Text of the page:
When asked about the dog’s infection history, owners reported a similar worm in a previous calendar year in 12.6% of 3,371 dogs. The proportion of dogs that had a history of infection in a previous year increased over time—this difference was most notable between 2016 and 2017 (Mantel-Haenszel chi-square = 18.8, P < 0.0001) (Table 4). Approximately 5% of owners of infected dogs reported a similar worm within the same year (that was not detected by the surveillance system). Among dogs with multiple worms (n = 1,298), the average time between emergence events between the first and second worm was 17.9 days. For 29 dogs, the number of days between emergence of the first and second worm was > 120 days. Dog owners reported that the majority of infected dogs were primarily used for guarding homes (92%, data only collected for 2018). Approximately 40% of infected dogs were used for hunting (data collected in 2017 and 2018), and about one-third of infected dogs were used for both purposes.
Rumors regarding dog infections increased notably over time, with 504 rumors in 2015, 2,154 rumors in 2016, 2,763 rumors in 2017, and 15,511 rumors in 2018.
Owners of infected dogs
About one-third of owners of infected dogs reported owning just one dog (35.0%), with a mean of 2.3 dogs per owner. A plurality of dogs was owned by people of the Sara Kaba ethnicity (25.8%). Although 74.0% of dogs were reported to reside in fishing villages, only 17% of dogs were owned by people who were fishers or fish vendors. Farming-related occupations were reported among 73.5% of dog owners; hunting-related occupations were reported among 2.1% of dog owners (see S5 Table for a detailed breakdown of owner occupations).
Spatial and temporal distribution of canine cases
The majority of canine D. medinensis infections (80%) occurred in just two of Chad’s 22 regions, Moyen Chari Region (southeast, 41.9%) and Chari Baguirmi Region (northwest, 38.1%) (Fig 4). Excluding regions in which few canine cases (<10) were recorded, the number of canine cases differed significantly by year and region (chi-square = 196.6, P < 0.0001). In 2016 and 2017 most cases derived from Moyen Chari Region, whereas in 2015 and 2018, more canine cases were from Chari Baguirmi Region.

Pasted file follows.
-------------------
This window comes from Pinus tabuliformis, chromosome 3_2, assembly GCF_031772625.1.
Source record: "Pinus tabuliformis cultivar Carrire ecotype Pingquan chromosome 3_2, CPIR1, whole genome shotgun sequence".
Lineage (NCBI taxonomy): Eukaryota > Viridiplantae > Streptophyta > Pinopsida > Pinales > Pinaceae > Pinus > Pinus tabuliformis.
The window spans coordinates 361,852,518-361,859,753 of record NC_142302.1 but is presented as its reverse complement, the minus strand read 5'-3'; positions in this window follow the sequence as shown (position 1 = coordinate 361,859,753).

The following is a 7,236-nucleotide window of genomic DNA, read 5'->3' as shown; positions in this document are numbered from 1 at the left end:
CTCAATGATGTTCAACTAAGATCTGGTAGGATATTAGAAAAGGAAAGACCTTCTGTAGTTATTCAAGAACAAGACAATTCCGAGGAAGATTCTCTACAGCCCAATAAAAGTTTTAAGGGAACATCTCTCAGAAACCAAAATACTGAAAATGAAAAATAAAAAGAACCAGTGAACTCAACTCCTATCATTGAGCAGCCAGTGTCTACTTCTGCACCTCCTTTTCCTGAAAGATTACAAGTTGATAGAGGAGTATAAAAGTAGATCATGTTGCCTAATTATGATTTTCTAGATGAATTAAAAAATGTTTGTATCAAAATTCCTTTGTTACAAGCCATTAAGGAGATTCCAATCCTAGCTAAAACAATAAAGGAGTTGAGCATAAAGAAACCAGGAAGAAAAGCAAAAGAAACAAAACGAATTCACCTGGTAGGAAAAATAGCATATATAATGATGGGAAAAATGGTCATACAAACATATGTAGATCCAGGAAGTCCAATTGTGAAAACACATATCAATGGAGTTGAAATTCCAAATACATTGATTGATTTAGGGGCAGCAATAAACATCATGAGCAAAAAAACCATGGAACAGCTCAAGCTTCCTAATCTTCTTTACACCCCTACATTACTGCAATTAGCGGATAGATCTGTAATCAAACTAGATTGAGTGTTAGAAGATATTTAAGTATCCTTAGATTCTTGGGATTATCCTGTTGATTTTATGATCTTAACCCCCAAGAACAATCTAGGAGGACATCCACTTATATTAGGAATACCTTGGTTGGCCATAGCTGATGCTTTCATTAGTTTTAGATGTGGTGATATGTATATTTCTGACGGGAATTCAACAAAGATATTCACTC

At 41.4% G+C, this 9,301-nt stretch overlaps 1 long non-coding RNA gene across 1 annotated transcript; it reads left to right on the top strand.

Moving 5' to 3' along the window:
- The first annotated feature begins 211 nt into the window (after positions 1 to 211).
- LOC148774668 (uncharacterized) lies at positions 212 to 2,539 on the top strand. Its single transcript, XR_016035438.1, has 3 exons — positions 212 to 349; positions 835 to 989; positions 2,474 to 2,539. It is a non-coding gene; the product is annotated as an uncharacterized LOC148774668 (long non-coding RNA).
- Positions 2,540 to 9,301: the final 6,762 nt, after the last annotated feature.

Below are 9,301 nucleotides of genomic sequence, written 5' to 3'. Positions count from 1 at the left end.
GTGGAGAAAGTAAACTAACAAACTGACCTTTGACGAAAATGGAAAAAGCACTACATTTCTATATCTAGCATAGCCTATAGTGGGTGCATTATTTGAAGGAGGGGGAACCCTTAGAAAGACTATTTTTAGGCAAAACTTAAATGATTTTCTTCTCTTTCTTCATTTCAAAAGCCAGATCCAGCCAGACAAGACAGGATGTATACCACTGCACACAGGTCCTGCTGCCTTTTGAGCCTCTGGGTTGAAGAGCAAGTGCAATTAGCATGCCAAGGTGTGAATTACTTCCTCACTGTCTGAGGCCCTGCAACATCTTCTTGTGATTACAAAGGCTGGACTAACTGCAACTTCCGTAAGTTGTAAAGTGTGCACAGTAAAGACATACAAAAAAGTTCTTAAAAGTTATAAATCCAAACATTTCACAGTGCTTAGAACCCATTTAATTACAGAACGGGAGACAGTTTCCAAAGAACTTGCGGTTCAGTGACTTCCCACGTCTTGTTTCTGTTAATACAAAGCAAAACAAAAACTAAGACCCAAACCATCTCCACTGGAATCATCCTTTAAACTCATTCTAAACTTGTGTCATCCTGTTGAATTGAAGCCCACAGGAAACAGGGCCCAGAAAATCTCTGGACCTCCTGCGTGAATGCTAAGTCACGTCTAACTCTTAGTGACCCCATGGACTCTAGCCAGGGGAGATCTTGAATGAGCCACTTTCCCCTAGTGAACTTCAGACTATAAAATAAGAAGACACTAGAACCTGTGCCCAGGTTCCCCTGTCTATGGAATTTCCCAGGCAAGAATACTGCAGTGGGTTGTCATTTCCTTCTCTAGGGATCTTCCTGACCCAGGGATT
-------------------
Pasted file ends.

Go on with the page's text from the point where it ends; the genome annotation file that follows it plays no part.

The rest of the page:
The majority of canine cases were concentrated in Moyen Chari and Chari Baguirmi Regions for all years of study.
The total number of canine cases detected more than doubled from 2015 to 2016 (503 canine cases in 2015 to 1011 canine cases in 2016). The number of canine cases fell in 2017 to 817, and then rose again in 2018 to 1,040. A strong seasonal pattern was observed: for each year the peak month of identified cases was June, with 78.5% of canine cases occurring during the months March through August (Fig 5). This pattern remained consistent for most regions within Chad, with the exception of Mandoul Region, in which canine cases were highest in the months October-December (S1 Fig).
Although the mechanisms driving canine D. medinensis infection are poorly understood, data collected through routine surveillance are fundamental to deciphering this mystery. Here, we discuss the increase in canine cases over time and the recurrence of infections in dogs, and consider the limitations of this analysis.
As noted elsewhere [1, 27], we observed an increase in the number of canine cases since the initial detection of Guinea worm in dogs in Chad in 2012. This could either be attributable to improved surveillance or ecologic changes that favor D. medinensis transmission. It is possible that both factors are responsible, but we are unable to disentangle the effects of surveillance bias vs. underlying epidemiology using surveillance data alone. A population genetics analysis showed a large, stable parasite population in Chad with no signatures of genetic bottlenecks or population expansions over time , lending support to the hypothesis that improved surveillance is the primary driver of increased canine cases. (However, this study was conducted on samples collected 2014–2016, and an analysis on more recent samples would be required to determine whether true population expansions have occurred during 2015–2018.) Further, over the past few years CGWEP has greatly expanded surveillance efforts (2,898 volunteers in 1,015 villages in 2015 to 6,427 volunteers in 1,895 villages in 2018) and invested in veterinary/animal health training courses (18 courses conducted for 172 field staff in 2018). Anecdotally, we have observed that the training courses have led to improved relationships between dogs and people (e.g., dogs are more open to being approached and touched by people), which may have resulted in better canine case detection. The relationship between the number of rumors of potential cases and actual cases detected from a given village/geographic area could be used to further explore the strength of the CGWEP surveillance system. Indeed, the CGWEP documented greater numbers of rumors in 2018 compared to years past , with the intention of bolstering canine case-finding.